A charge made against a carrier for loss, damage, delay, or overcharge.
A railroad terminal area where railcars are grouped together to form train units.
An alphabetical listing of commodities, the class or rating into which the commodity is placed, and the minimum weight necessary for the rate discount; used in the class rate structure.
A document stating that a shipment is free to be imported into the country after all legal requirements have been met.
A conventional or limited-purpose entity generally restricted to providing specialized services, such as clearing funds or settling accounts.
Council of Logistics Management, now known as The Council of Supply Chain Management Professionals.
See Co-Managed Inventory
Water carriers that provide service along coasts serving ports on the Atlantic or Pacific Oceans or on the Gulf of Mexico.
A numeric, or alphanumeric representation of text for exchanging commonly-used information. For example
commodity codes, carrier codes.
The evolution of a supply chain from intra-organizational management to inter-organizational management.
The process of detailing a new standard.
See Container on Flat Car
See Cost-of-Goods Sold (COGS).
Freight payable to the carrier at the port of discharge or ultimate destination. The consignee does not pay the freight charge if the cargo does not arrive at the destination.
All documents (commercial invoices, bills of lading, etc.) submitted to a buyer for the purpose of receiving payment for a shipment.
Co-Managed Inventory (CMI)
A form of continuous replenishment in which the manufacturer is responsible for replenishment of standard merchandise, while the retailer manages the replenishment of promotional merchandise.
A document created by the seller. It is an official document which is used to indicate, among other things, the name and address of the buyer and seller, the product(s) being shipped, and their value for customs, insurance, or other purposes.
The area surrounding a city or town to which rate carriers quote for the city or town also apply; the ICC defines the area.
The portion of the production capability that is currently in use, or is scheduled for use.
Committee of American Steamship Lines
An industry association representing subsidized U.S. flag steamship firms.
A clause that prohibits railroads from hauling commodities that they produced, mined, owned, or had an interest in.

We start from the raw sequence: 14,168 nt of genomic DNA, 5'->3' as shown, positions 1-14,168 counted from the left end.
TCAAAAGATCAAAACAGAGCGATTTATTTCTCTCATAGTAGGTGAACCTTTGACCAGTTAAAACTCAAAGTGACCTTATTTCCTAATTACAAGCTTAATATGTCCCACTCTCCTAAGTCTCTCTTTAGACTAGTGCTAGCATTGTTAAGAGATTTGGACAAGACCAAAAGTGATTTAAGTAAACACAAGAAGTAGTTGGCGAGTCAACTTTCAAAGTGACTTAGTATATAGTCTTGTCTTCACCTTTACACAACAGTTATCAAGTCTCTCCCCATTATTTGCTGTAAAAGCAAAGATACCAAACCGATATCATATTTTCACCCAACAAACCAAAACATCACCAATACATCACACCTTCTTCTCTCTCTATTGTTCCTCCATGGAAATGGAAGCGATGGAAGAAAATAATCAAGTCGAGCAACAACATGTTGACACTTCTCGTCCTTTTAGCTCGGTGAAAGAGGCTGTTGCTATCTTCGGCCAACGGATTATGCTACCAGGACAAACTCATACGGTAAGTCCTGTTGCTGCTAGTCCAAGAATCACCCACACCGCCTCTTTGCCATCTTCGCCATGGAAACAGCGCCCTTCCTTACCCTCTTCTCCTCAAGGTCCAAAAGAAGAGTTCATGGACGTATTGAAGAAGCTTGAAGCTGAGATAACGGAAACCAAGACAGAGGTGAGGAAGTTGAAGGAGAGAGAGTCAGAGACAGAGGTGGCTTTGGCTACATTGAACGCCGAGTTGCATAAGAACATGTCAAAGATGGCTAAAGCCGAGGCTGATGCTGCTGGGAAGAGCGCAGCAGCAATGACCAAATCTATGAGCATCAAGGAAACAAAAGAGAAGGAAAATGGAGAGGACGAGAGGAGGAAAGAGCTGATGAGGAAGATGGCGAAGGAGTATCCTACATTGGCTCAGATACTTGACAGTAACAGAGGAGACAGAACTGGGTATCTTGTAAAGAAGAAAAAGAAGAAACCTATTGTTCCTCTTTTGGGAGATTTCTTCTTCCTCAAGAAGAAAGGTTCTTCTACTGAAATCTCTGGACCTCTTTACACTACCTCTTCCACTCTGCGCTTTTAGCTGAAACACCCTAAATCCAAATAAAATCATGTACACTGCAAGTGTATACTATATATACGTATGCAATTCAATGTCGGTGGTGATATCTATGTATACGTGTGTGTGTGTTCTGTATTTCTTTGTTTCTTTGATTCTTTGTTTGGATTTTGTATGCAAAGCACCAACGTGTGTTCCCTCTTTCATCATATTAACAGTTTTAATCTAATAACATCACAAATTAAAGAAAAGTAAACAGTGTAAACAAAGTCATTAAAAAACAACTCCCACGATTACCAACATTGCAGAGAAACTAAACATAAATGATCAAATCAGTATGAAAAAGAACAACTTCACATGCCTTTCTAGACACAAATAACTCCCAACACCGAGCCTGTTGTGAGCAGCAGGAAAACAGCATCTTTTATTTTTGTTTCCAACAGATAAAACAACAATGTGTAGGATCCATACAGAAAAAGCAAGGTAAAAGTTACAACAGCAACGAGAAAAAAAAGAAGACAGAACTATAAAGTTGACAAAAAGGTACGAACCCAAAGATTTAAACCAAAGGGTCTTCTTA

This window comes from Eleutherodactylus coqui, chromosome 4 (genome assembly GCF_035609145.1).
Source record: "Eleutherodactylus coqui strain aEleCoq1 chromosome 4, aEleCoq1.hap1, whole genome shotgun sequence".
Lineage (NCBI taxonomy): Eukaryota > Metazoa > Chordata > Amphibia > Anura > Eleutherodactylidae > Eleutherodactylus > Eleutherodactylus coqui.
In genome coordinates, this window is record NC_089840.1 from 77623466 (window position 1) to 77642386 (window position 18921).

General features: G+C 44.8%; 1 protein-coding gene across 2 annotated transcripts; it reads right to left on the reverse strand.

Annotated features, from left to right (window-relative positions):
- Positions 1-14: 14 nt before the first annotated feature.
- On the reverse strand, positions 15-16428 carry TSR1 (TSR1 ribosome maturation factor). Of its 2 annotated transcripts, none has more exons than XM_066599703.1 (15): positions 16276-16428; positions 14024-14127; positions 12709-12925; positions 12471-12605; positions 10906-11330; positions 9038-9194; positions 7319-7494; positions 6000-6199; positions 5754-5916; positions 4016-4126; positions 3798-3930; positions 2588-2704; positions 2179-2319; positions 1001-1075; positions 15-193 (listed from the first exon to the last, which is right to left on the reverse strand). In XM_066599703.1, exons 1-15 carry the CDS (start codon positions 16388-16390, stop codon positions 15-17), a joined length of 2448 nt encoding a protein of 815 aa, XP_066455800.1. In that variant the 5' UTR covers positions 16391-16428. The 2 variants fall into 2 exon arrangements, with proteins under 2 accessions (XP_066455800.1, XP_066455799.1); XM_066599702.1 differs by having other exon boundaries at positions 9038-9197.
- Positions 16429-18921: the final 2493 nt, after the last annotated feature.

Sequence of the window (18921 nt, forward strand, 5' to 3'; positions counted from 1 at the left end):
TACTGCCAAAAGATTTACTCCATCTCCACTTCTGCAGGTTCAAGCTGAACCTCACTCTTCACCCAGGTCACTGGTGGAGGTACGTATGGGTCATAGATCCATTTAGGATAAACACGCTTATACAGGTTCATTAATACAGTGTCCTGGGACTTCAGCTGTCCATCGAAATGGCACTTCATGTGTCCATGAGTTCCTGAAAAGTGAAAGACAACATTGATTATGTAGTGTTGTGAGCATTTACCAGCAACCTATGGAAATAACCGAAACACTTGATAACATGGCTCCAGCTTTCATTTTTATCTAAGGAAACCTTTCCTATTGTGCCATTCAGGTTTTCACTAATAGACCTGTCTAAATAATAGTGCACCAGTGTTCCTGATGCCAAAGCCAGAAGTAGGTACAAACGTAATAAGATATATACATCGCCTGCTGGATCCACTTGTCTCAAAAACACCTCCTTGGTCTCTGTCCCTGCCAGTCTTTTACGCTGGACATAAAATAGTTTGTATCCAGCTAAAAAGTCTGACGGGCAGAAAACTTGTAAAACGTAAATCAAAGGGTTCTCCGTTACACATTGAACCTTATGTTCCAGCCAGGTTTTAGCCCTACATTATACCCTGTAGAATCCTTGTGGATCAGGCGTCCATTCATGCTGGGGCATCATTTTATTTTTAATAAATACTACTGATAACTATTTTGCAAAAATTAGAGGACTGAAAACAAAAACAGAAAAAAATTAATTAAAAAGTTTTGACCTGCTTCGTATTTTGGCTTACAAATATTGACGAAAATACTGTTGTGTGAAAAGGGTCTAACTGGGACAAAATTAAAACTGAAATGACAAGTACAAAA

Any article exchanged in trade, most commonly used to refer to raw materials and agricultural products.
Grouping like parts or materials under one buyer's control for the procurement of all requirements to support production.
A code describing a commodity or a group of commodities pertaining to goods classification. This code can be carrier tariff or regulating in nature.
Commodity Procurement Strategy
The purchasing plan for a family of items. This would include the plan to manage the supplier base and solve problems.
A rate for a specific commodity and its origin-destination.
Common Carrier Duties
Common carriers must serve, deliver, charge reasonable rates, and not discriminate.
Transportation available to the public that does not provide special treatment to any one party and is regulated as to the rates charged, the liability assumed, and the service provided. A common carrier must obtain a certificate of public convenience and necessity from the Federal Trade Commission for interstate traffic. Antonym
A cost that a company cannot directly assign to particular segments of the business; a cost that the company incurs for the business as a whole.
An exempt for-hire air carrier that publishes a time schedule on specific routes; a special type of air taxi.
A system of values, beliefs, and behaviors inherent in a company. To optimize business performance, top management must define and create the necessary culture.
A principle based on the assumption that an area will specialize in producing goods for which it has the greatest advantage or the least comparative disadvantage.
Value created by a company for its customers that clearly distinguishes it from the competition, provides its customers a reason to remain loyal.
Benchmarking a product or service against competitors. Also see